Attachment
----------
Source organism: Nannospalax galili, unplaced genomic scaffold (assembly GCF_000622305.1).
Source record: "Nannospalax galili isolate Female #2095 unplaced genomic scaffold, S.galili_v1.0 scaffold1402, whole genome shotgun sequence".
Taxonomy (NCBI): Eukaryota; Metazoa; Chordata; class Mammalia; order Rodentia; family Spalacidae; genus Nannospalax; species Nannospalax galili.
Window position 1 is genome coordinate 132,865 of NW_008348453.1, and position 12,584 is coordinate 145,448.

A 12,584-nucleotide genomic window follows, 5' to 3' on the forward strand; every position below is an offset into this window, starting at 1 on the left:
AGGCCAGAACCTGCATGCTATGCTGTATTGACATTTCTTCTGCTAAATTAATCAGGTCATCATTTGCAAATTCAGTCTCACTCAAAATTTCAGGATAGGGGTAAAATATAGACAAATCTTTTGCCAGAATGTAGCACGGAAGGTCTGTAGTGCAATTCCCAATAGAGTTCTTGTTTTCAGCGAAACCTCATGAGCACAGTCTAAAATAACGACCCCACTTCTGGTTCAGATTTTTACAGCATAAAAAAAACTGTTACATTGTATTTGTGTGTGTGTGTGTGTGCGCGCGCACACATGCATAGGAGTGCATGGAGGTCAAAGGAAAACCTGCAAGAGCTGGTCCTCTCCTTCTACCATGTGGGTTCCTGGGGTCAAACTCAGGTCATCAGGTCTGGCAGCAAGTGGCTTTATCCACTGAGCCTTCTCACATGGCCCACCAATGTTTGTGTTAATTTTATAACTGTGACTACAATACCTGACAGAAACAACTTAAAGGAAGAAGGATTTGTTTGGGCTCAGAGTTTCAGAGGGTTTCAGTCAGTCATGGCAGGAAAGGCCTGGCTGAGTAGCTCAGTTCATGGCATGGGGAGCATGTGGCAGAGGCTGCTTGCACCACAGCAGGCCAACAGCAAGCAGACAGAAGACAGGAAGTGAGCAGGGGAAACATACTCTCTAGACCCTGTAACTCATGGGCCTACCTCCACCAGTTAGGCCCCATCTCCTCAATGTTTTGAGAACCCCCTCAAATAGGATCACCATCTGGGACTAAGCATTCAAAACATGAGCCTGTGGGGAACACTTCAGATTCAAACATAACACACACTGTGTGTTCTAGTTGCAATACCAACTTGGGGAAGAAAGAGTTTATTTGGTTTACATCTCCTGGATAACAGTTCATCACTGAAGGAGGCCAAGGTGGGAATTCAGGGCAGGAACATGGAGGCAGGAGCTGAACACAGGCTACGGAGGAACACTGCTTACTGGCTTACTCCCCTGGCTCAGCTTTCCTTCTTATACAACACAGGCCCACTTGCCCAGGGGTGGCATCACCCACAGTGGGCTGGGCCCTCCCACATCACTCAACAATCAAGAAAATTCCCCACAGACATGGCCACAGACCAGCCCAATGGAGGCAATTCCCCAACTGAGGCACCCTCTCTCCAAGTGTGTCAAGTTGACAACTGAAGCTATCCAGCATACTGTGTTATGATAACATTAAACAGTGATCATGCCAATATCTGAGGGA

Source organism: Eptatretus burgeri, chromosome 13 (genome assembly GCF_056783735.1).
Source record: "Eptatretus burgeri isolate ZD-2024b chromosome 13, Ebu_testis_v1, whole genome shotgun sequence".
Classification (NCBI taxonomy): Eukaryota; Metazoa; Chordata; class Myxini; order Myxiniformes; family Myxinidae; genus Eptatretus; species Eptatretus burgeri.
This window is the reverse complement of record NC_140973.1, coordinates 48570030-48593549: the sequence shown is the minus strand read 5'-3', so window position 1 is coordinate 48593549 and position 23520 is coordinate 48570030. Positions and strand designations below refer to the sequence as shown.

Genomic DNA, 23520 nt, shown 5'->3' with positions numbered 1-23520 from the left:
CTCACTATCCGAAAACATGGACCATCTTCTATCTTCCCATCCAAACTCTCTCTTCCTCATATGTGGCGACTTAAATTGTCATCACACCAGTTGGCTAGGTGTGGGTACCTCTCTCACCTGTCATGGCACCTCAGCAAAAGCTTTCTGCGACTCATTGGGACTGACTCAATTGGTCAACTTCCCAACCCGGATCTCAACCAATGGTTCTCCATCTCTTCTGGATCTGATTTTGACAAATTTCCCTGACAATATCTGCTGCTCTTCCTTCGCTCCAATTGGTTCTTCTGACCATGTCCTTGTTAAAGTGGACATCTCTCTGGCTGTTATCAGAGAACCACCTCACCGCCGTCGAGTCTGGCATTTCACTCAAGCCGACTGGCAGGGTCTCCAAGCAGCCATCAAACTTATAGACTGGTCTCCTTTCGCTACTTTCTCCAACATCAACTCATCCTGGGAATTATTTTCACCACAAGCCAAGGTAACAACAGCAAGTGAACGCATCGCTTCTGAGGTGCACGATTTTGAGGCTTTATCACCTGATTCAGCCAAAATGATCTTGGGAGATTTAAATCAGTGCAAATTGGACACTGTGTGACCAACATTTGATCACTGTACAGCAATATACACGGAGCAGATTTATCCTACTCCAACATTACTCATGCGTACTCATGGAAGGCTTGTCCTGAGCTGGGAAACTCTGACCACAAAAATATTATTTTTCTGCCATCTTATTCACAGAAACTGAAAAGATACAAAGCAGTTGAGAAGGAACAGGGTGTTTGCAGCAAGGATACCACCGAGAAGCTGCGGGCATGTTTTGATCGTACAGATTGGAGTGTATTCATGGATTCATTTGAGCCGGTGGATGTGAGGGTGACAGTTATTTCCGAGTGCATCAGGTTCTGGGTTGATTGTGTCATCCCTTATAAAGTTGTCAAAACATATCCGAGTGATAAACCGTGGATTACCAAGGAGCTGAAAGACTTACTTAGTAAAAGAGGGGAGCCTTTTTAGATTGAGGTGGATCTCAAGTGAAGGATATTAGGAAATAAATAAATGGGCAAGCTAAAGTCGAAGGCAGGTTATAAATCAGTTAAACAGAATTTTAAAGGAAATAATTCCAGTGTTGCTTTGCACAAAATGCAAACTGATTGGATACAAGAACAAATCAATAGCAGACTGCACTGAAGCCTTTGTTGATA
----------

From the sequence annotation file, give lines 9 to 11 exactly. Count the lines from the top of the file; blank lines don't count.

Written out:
Classification (NCBI taxonomy): Eukaryota; Metazoa; Chordata; class Myxini; order Myxiniformes; family Myxinidae; genus Eptatretus; species Eptatretus burgeri.
This window is the reverse complement of record NC_140973.1, coordinates 48570030-48593549: the sequence shown is the minus strand read 5'-3', so window position 1 is coordinate 48593549 and position 23520 is coordinate 48570030. Positions and strand designations below refer to the sequence as shown.

Genomic DNA, 23520 nt, shown 5'->3' with positions numbered 1-23520 from the left: